We have just recently bought LED lighting and transformers from a local store. After installing, there's a noticeable flicker, most notably in the "little room" where you have ample time to look (and get annoyed by it).

I have already switched that single LED with another one to verify it's not a defect LED. Now that I'm convinced it's not the LED, I started looking for possible causes.

It seems that this might be caused by not using the right transformer. As I'm just a layman and before going to my local seller to confront him with this, I'd like to be sure I'm on the right track.

Technical details

The transformers are Niko ere 320-00002. and the LED lights are Lightplus Megaman .03285 12V 8W.


closed as off-topic by Kaz, Leon Heller, Matt Young, Dave Tweed, PeterJ Aug 9 '13 at 1:44

This question appears to be off-topic. The users who voted to close gave this specific reason:

  • "Questions on appliance repair are off-topic unless they involve specific troubleshooting steps and demonstrate a good understanding of the underlying design of the device being repaired. See: Is asking on how to fix a faulty circuit on topic?" – Kaz, Leon Heller, Matt Young, Dave Tweed, PeterJ
If this question can be reworded to fit the rules in the help center, please edit the question.


I'm no lighting expert (Russell is the man for lighting) but I think it's a safe bet that it's the transformer, and the fact that it's designed for halogen lamps.
As far as I am aware, halogen lamps have quite a long time constant (> 1s) so variation in supply will be not noticable unless it's very slow. Contrast with LEDs which have time constants in the nanoseconds and they would flicker.
So for LED driving you need a very smooth supply, which other technologies don't usually need - for instance an incandescent buld can be driven directly from an AC source at a relatively low frequency and you won't notice any flicker due to the long time constant.

I think getting a transformer specified for LEDs should solve the issue. To confirm there is variation in levels you could test the output with an oscilloscope if you have access to one. Also make sure the cables connecting the lamps are not too long and of a decent diameter (in case there is excess resistance which can cause voltage drops)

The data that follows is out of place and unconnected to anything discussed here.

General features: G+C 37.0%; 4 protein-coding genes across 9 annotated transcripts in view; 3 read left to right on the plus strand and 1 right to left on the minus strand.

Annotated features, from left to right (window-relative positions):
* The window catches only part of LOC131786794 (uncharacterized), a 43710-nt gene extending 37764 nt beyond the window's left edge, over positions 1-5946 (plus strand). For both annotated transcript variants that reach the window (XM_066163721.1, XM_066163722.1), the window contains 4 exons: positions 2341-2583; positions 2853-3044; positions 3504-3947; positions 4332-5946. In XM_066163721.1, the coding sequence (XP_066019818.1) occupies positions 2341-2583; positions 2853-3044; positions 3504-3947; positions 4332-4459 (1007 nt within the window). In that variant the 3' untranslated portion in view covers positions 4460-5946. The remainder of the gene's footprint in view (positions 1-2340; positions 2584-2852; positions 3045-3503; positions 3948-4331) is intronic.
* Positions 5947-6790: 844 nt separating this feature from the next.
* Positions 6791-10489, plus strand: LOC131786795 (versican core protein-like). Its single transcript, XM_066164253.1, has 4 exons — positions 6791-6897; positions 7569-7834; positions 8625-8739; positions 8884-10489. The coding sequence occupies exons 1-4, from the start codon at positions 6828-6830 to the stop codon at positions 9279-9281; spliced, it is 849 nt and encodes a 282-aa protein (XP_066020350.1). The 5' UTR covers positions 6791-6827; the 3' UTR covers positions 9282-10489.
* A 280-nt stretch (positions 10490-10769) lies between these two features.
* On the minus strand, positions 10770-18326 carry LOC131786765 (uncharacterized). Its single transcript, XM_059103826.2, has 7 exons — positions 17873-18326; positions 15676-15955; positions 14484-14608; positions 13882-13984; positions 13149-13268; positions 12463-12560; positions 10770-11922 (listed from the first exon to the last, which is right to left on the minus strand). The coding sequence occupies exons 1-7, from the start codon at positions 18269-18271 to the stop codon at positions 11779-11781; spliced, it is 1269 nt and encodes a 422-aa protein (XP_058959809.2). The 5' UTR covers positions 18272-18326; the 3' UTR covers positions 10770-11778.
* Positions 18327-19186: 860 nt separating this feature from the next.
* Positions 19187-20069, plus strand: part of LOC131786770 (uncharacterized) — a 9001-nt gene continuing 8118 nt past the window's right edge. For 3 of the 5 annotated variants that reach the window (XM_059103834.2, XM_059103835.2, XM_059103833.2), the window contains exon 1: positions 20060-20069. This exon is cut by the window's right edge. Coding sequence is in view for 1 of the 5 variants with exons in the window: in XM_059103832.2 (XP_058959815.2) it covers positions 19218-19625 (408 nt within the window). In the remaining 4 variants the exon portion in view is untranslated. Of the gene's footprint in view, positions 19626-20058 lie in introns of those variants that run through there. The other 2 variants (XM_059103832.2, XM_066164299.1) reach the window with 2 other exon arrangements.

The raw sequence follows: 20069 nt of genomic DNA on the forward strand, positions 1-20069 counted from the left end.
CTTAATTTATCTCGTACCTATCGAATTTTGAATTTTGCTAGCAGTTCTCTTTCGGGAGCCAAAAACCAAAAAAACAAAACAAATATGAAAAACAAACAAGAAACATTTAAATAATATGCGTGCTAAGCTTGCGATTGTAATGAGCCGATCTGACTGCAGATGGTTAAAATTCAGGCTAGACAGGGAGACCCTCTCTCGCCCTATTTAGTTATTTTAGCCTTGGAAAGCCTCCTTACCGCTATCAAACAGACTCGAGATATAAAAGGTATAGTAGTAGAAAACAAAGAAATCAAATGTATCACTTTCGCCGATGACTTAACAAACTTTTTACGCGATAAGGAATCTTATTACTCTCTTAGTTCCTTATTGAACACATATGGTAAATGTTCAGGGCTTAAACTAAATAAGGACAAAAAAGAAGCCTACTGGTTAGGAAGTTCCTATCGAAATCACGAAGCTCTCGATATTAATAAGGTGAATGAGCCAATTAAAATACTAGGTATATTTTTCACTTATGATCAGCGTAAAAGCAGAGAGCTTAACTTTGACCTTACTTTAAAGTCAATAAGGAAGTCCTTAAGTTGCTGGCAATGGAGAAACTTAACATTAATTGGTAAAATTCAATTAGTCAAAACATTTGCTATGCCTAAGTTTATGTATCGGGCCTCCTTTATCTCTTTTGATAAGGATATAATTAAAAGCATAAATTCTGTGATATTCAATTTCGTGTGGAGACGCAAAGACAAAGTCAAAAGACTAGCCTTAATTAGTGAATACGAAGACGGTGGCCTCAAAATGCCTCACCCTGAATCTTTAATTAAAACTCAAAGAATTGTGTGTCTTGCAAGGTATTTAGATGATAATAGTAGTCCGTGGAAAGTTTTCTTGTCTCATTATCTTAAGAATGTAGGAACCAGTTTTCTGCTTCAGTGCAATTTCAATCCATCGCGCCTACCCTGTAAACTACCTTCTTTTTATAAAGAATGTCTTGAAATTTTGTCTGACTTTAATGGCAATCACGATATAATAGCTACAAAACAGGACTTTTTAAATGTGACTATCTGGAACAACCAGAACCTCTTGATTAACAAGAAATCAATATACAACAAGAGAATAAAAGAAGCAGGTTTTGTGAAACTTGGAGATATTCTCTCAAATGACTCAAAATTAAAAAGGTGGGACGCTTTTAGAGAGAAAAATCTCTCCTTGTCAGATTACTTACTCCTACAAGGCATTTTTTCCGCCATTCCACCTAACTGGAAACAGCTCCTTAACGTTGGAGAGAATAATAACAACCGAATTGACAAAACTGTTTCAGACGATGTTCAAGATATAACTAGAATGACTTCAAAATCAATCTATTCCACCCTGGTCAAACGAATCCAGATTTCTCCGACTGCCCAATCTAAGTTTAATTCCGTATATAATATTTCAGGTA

• \$\begingroup\$ thx Oli. I'll have a talk with my vendor and see if we can work something out (I don't have access to an oscilloscope and buying one for this purpose is a bit overkill :)) \$\endgroup\$ – Lieven Keersmaekers Aug 8 '13 at 18:12

LED-strings are polarized, you realized that? And you transformer outputs alternating current. So the LED strip will only light during half periods. When you are in a 50Hz mains grid country, you'll see a 50Hz flicker which is quite noticable. Connect two LED strings in anti-parallel. When you move the strings close enough together, both strings will flicker but in alternate order (when one is off the other will be on and the other way around). Moving the strings close together effectively reduces the visible flicker.

You can also consider using a power supply that outputs DC instead of AC.

  • \$\begingroup\$ Just saw the LED bulb is actually AC/DC. I'll remove my answer in a couple of minutes. \$\endgroup\$ – jippie Aug 8 '13 at 17:48
  • \$\begingroup\$ I knew about the LED's being polarized but I didn't notice the transformer outputting alternating current (I'm just a layman remember :)). I do consider this to be something the vendor should know, not me. \$\endgroup\$ – Lieven Keersmaekers Aug 8 '13 at 17:50
  • \$\begingroup\$ Just saw your comment but if it's not the transformer, what else could it be? (and the LED being AC/DC, does that mean it would work with either one?) \$\endgroup\$ – Lieven Keersmaekers Aug 8 '13 at 17:51
  • \$\begingroup\$ If it says AC/DC on it, I'd expect it to work with both. You linked in an interesting article yourself into your question. \$\endgroup\$ – jippie Aug 8 '13 at 17:58
  • \$\begingroup\$ It's this line in the article that gets me worried, both about the transformer being the problem and the possibility of damage: Why you may ask? Electronic transformers cannot provide a smooth current output to LED's and instead output tiny bursts of current causing LED's to flicker. These tiny bursts of current not only causes flicker but can actually result in permanent damage to the LED's. Sometimes you may not notice the flicker because it is too faint, nevertheless, the electronic transformer will still cause damage to your LED and reduce its lifetime severely \$\endgroup\$ – Lieven Keersmaekers Aug 8 '13 at 18:02

Not the answer you're looking for? Browse other questions tagged or ask your own question.